Touchdown Passes (Game) 6 t-1st J.T. Barrett, Kenny Guiton (6) Barrett threw for 6 TDs vs. Kent State (2014) and Bowling Green (2016)
Touchdown Passes (Season) 34 1st J.T. Barrett (34) No. 2: Troy Smith (30)
Touchdown Passes (Career) 69 1st J.T. Barrett (69) No. 2: Bobby Hoying (57)
Wins (Career, Starting QB) 26 t-4th Art Schlichter (36) Barrett had just four wins as starting QB in 2015

The second table shows Barrett's place in the program record book on various other metrics beyond passing yards. These suggest that if Barrett isn't already No. 1 in these records, he likely will be at the end of next year.

Barrett will assuredly hold the record for career passing attempts, finally supplanting Art Schlichter as the program's most prolific passer (at least in sheer volume of attempts). Barrett, whose nadir was a paltry 147 attempts in five starts last year, needs just 144 attempts through the duration of his career to assume this record.

Likewise, J.T. Barrett becomes the program's all-time winningest starting quarterback if he starts every game next year for a program that repeats an 11-1 regular season. He could get a head-start on those 11 wins needed with a win over Clemson and a national championship win a week after that.

The touchdown records are already his and by a wide margin. He can only add to his totals this season and next.

The only marks that could conceivably elude Barrett are the accuracy statistics. Accuracy problems (along with dropped passes) have defined Barrett's quarterback trajectory of late, which fans well know. However, these are hard records to obtain regardless. Bill Mrukowski's 90.9% completion rate against UCLA in 1961 will be hard to top. Mrukowksi threw just 11 passes in that contest. Barrett routinely throws twice that. Barrett's best output in a given game is incidentally his first career start, which is still more than 10 percentage points below Mrukowski's record game.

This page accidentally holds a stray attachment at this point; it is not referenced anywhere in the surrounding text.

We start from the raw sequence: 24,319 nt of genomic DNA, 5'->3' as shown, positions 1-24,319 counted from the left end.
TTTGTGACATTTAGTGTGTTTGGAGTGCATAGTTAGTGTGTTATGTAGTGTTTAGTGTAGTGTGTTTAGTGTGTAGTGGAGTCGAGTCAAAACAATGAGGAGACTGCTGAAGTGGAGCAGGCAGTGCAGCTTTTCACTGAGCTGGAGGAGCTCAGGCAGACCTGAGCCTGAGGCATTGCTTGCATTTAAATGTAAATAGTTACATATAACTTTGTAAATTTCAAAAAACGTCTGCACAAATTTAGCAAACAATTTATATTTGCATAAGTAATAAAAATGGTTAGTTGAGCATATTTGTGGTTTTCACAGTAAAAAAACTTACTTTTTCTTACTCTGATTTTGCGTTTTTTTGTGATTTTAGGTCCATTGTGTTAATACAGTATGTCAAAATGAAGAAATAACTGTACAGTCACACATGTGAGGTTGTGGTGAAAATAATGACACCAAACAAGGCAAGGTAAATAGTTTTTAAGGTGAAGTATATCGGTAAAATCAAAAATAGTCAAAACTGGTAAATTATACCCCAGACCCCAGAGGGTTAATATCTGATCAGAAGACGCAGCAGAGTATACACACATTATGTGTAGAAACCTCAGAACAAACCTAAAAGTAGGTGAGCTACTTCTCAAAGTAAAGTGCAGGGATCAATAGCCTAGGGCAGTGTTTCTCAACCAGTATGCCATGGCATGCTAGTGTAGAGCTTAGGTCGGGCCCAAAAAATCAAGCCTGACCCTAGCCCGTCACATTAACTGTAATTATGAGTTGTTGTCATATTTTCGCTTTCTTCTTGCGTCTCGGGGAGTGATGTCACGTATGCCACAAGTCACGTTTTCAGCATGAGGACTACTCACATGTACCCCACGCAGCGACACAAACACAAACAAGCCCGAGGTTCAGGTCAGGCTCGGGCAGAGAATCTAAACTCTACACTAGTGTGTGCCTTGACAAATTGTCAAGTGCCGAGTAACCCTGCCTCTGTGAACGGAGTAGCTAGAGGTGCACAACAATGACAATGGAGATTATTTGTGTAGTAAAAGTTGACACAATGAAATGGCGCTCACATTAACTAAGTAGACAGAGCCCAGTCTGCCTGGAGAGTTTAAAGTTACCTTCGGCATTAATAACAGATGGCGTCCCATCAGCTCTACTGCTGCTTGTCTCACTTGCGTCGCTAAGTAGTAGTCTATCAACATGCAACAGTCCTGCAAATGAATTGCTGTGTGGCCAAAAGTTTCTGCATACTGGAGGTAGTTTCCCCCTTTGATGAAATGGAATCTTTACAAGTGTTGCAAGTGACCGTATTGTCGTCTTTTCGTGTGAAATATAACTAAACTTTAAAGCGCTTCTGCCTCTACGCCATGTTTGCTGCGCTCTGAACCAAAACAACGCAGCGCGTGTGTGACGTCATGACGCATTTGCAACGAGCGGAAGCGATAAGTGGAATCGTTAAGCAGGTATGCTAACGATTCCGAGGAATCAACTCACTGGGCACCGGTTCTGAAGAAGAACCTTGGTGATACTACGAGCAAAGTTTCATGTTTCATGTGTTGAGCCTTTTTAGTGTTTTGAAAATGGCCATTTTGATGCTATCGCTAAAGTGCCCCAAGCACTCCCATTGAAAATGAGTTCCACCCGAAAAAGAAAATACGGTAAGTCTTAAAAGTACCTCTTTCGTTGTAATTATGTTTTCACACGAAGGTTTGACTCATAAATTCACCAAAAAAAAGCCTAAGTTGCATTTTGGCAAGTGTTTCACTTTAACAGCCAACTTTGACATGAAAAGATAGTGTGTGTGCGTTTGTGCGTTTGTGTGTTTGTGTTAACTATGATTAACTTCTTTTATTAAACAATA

The completion percentage record for a season will be hard to obtain too. Consider that Barrett is 214 for 346 on his attempts this season. If he completed 20-straight passes over however many games remain in Ohio State's season, his completion percentage would improve from 61.8% to 63.9%. That would still fall short of Troy Smith's 2006 season and even J.T. Barrett's freshman season in 2014.

Incidentally, Barrett entered the season with the all-time career completion percentage, but his 2016 season dropped him .3 percentage points below, of all people, Todd Boeckman. He could do well to recapture his place at No. 1 next season.

J.T. Barrett as Ohio State's best-ever quarterback is unlikely to sit well with some fans. Tippy Dye is a legend from another time. Rex Kern has two national championships; Barrett guided Ohio State to the 2014 post-season but sat out the playoff run. Troy Smith has a Heisman. Art Schlichter, for all his ignominy after his time at Ohio State, is still arguably the best quarterback in program history at the moment. Barrett's records compare more than well even if his shortcomings are more obvious than his greatness.

The truth is these qualitative reservations about J.T. Barrett vis-a-vis other quarterback greats belie the quantitative reality that Barrett has emerged, or will soon, as the best quarterback in Ohio State program history. Reservations about Barrett's status among these greats also glance over other names, like Todd Boeckman and Greg Frey, that appear in Ohio State's quarterback record books. In other words, no one accused Ohio State of being a "quarterback school" amid the talent at running back and wide receiver it sent to long careers in the NFL. Barrett's competition for all-time greatest Ohio State quarterback is not as crowded as the casual fan would think.

By most measures, J.T. Barrett should conclude his career at Ohio State as the program's all-time greatest quarterback. The statistics support that conclusion and/or likely will support that conclusion if Barrett returns for a senior season.

Barrett could help his case among Ohio State fans for greatest quarterback in program history if he were to guide the Buckeyes to another national championship. 

The truth is he may already be the best.